The analysis presented below is simplified and aimed at understanding the variables that affect production of electricity from the solar tower. Engineering details of the building structure and mass flow rates and pressures required to turn the turbine are not considered and are certainly needed for a true design.
The First Law of Thermodynamics is applied between station 1, far from the collector, and station 3, just at the exit of the tower, to determine the operating line for the solar tower resulting in
Cp [T3 – Ti] + 2v + gH
qwtAT Wm
Here m is the air mass flow rate, CP, the air heat capacity which is assumed to be constant over the temperature range considered, Ti at station 1 and T3 at station 3, v3, the air velocity at station 3, H, the tower height, PD(0), the insolation absorbed within the device, qrc, the rate of heat transfer due to radiation from the cover to the surroundings, qwc, the rate of heat transfer due to wind convection from the cover to the surroundings, qwt, the rate of heat transfer due to wind convection from the tower to the surroundings, AC, the cover area, AT, the tower external area and Wm, the amount of electrical power generated by the turbine. The radiative heat transfer losses from the tower are ignored, as will be justified after reading the discussion below. All signs for the rate of heat transfer and work have been explicitly written.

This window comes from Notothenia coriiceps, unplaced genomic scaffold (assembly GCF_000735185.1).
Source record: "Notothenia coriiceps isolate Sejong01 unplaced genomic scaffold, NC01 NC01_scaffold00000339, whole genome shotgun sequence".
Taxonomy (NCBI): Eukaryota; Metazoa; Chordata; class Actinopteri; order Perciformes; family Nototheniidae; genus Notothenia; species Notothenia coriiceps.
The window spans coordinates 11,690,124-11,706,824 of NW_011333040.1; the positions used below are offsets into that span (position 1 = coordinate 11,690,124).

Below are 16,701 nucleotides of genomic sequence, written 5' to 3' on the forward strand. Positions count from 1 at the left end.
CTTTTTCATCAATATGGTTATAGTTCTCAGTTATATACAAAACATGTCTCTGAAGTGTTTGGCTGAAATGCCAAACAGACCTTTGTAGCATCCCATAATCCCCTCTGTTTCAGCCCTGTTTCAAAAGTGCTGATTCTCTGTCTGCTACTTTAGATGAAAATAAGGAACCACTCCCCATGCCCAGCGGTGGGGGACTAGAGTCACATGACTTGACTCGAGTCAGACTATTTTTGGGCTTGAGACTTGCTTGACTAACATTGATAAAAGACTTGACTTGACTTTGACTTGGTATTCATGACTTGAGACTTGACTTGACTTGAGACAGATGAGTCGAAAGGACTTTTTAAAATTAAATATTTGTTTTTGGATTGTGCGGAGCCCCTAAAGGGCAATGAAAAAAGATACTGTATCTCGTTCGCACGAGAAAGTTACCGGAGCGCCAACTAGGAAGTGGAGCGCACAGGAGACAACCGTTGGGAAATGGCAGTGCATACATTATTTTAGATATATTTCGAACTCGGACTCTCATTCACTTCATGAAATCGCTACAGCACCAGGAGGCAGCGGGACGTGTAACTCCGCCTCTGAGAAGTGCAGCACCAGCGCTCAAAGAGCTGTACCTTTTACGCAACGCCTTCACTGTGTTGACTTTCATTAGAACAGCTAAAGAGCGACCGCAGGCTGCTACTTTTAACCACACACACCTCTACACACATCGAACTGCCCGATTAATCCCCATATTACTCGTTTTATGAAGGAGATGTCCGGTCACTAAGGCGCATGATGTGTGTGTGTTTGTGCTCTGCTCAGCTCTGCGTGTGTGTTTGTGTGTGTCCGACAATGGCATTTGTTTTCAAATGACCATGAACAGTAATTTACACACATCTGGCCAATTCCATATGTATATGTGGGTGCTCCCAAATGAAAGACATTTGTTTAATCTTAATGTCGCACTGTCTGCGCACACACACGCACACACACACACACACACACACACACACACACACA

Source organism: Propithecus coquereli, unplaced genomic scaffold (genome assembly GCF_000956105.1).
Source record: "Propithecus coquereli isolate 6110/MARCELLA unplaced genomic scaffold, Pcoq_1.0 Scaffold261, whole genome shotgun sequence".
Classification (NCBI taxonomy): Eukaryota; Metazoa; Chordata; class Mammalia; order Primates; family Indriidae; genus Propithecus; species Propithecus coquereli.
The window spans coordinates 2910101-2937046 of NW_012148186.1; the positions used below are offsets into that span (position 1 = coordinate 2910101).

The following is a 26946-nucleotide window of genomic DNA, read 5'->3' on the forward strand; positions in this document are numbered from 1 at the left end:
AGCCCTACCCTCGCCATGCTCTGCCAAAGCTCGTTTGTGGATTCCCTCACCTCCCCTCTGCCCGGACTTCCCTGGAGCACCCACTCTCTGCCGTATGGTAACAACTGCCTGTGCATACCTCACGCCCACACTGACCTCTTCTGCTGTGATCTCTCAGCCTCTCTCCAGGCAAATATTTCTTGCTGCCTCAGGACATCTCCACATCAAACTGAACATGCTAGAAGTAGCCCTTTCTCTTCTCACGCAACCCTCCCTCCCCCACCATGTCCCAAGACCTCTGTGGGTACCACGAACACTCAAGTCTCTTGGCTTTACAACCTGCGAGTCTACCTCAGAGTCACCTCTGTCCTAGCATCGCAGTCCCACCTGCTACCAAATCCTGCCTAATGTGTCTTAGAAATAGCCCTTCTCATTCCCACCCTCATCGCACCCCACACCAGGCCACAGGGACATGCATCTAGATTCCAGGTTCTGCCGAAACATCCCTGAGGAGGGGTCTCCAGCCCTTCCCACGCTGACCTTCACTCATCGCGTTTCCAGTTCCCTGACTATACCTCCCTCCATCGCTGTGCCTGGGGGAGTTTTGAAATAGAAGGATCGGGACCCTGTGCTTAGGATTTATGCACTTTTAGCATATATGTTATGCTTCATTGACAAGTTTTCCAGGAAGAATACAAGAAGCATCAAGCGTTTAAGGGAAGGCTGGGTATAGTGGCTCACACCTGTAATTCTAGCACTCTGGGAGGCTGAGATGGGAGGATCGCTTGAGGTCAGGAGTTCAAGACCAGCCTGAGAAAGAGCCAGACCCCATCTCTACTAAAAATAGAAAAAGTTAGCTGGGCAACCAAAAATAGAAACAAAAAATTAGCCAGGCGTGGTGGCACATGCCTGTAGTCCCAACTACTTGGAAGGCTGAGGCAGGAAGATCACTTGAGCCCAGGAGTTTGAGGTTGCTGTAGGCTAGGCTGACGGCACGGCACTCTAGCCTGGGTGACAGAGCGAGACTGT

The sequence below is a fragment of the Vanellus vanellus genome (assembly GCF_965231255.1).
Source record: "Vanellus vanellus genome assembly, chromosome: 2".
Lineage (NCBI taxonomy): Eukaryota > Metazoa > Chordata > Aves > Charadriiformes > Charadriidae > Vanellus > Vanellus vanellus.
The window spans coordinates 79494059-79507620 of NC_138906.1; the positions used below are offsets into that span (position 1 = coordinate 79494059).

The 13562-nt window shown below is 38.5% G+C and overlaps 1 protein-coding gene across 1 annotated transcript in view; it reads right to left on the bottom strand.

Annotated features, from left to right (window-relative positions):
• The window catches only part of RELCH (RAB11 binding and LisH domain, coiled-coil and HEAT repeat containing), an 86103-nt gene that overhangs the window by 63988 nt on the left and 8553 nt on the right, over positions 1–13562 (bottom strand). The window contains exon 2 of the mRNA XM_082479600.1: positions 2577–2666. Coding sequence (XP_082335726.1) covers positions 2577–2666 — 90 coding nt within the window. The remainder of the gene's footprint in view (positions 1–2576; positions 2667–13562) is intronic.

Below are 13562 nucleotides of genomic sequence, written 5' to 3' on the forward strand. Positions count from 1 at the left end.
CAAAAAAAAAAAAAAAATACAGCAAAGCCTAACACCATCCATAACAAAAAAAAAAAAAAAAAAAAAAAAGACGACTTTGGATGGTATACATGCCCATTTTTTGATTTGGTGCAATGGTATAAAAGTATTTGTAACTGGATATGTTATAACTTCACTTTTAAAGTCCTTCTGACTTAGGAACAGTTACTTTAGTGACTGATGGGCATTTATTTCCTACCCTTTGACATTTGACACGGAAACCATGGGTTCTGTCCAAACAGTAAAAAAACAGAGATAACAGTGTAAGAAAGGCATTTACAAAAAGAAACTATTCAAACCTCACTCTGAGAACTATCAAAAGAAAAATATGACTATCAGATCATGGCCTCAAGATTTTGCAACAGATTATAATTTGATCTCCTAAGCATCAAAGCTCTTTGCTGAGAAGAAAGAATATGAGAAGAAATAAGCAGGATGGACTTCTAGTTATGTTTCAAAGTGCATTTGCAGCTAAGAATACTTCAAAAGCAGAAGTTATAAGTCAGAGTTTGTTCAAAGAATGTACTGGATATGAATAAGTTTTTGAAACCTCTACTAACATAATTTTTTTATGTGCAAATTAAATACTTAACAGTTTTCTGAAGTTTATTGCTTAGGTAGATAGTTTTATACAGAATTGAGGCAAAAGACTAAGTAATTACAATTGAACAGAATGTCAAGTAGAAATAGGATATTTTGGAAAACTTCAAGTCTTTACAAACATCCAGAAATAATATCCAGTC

Before considering the magnitude of the heat transfer terms it is useful, in order to determine the operating line, to look at the magnitude of the terms on the lefthand side of the above equation. The heat capacity of air is approximately 1 kJ/kgK and the temperature rise will be of order 10 K, making this term, order 10 kJ/kg. The potential energy term gH will be of order 3 kJ/kg assuming the tower height to be 300
m, a good assumption.7 Now the kinetic energy term is much smaller as the velocity in these devices is of order 10 m/s, making it of order 0.03 kJ/kg, so it can be neglected. This allows us to write, with some generality, the operating line for a solar tower
m [Cp [T3 – Ti] + gH] = [PD (0) – <qrc – qwc] Ac – qwt At – [=] W
Some of the heat transfer terms can be neglected since they are very small. Consider radiant heat transfer from the cover to the sky
qrc = asec [TC – Ts4ky] (7.25)
with as being the StefanBoltzmann constant, eC, the emissivity of the cover, TC, the cover temperature and Tsky, the effective sky temperature for radiative heat transfer (an approximate relation is Tsky = 0.0552 Ta1rn5b where Tamb is the ambient air temperature). Assume the ambient air temperature is 35 °C and that the air flowing under the cover rises by 20 °C making the cover temperature 55°C. If the emissivity of the cover is 0.05, one can determine qrc = 10.3 W/m2 which, as it turns out, is quite small and negligible.